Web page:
Ruiner's Domination is one of the most polished and professionally made AoS maps of its era. Its clean visuals combined with simple but well-embedded game rules has led it to age gracefully, even when played over a decade later.
One of the challenges faced by Ruiner's Domination was introducing and integrating a new map objective: Bloodstone Caches. These are control points that are captured when a hero channels on them uninterrupted for 15 seconds.
Upon capture, the caches spawn some protective towers, and doubly so for the central cache (which sees double the traffic due to being at the convergence of two lanes).
Once caches are under your control, a worker will start mining Blood Stones for your team. This secondary resource has only one purpose: it's used to buy a Soul Gem from the Devil's Advocate shop (which wanders randomly between four locations around the center of the map).
This special item must be escorted back to the team's base by a hero. While held, the Soul Gem applies to its bearer a silence, a 50% movement speed slow, disables teleports, and broadcasts their location. It's similar to how "capture the flag" is done in other games, and makes the holder a tasty target for ganking.
Once a Soul Gem makes it back to base, it can inserted into the base's Runic Generator building. This can hold up to four soul gems, granting new benefits with each gem inserted:
- The enemy main base loses its invulnerability. You need at least one to win, though it's not important early.
- Enemy towers no longer regenerate (the regeneration is quite strong).
- Your troops spawn twice as quickly on lane(!)
- Enemies can no longer spawn troops(!!)
As we can see, securing four gems is a pretty close approximation to victory.
One interesting feature of the overall terrain is that the enemy can push to your main base right from the beginning: the only buffer zone is the central control point, so if you don't control that, they'll be right on your doorstep. However, until they stop your towers regenerating it would take a lot of effort to break in properly.
A design decision that I really like here is that the control points are placed right in the middle of the lanes, where the troops will first collide. This might be the right decision for balance, but there is a more important factor at play.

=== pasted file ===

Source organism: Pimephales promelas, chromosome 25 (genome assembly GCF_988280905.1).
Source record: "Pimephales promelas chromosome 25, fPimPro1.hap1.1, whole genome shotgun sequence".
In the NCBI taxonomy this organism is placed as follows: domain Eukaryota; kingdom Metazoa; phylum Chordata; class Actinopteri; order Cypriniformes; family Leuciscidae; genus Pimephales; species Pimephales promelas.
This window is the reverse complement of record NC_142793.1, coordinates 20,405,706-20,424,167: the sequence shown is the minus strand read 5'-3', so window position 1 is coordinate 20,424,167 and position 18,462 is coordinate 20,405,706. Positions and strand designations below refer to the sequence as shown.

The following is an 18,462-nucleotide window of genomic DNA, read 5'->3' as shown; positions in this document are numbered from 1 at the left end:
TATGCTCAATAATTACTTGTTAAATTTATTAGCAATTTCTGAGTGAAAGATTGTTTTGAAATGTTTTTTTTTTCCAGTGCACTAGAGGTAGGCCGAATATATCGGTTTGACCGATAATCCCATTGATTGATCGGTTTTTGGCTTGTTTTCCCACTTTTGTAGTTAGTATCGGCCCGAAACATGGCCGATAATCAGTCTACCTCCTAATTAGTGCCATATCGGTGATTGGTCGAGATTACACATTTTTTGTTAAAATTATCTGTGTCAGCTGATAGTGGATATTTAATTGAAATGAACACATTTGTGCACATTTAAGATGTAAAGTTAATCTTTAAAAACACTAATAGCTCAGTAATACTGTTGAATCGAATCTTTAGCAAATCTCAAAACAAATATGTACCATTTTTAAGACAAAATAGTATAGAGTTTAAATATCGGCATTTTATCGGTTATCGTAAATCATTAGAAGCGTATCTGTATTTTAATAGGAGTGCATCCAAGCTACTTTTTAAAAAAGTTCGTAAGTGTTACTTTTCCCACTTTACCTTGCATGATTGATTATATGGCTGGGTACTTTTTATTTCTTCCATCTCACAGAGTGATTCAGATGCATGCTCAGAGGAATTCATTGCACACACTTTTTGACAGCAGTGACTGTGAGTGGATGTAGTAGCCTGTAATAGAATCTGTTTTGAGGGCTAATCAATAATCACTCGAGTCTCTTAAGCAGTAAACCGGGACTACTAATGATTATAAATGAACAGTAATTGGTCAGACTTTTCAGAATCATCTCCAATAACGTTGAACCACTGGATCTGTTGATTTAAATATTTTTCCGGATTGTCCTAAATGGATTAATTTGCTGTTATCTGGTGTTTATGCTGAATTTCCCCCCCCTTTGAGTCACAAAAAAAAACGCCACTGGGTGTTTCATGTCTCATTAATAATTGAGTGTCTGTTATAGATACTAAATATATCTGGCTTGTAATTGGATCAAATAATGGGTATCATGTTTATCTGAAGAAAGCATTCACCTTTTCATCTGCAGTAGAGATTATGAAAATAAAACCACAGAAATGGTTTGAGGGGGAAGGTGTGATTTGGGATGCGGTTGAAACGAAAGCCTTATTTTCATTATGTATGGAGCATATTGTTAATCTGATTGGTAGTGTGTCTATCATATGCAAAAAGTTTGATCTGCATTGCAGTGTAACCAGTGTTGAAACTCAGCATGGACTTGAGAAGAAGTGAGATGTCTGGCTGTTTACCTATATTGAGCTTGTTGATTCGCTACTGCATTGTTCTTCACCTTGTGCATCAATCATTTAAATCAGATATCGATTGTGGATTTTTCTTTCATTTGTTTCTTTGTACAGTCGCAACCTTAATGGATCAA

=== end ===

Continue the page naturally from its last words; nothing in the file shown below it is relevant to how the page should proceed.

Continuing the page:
The difference between an arena and a lane-pushing game is the inclusion of lanes, and the primary contribution of lanes is structure. They add structure to resource flow, vision, combat, and eventually the victory condition. They also play a strong role in structuring a player's attention.
When unsure of what to do next, the lanes are visually easy to evaluate and prioritise. And that's why I like putting the control points in the middle of the lanes. There is no way a new player can overlook them. They are tied right into gameplay, without risk of being forgotten or ignored.
Somewhere or other, the developer developed a fascination for fountains. Not only are they spotted around the map as decoration, there's two different types that are also gameplay elements.
The most common type is the Warcraft III staple "Fountain of Restoration", which heals nearby units over time for a small percentage of their maximum life. Each team owns three of these, two in their bases, and one close to the central cache (as the crow flies - it's very distant on foot).
The fun begins when using a special item called Vial of Purity/Vial of Corruption which converts an enemy fountain into one of your own! This process is reversible only by another vial.
Vials are an interesting way to exercise map control, but also mean the fountains in enemy bases can be converted into assets during a push. The fountains inside each team's bases aren't hidden in a corner at the back, they're right in the middle and intended to be contestable.
If the enemy doesn't have vials handy when their side base fountains get converted, they'll have to find healing somewhere else.
Each team also has one healing well in their smallest base, based on Warcraft III's Moon Wells. These buildings spend their mana to provide instant restoration to a nearby unit that requests it, but it takes a while for their mana to regenerate.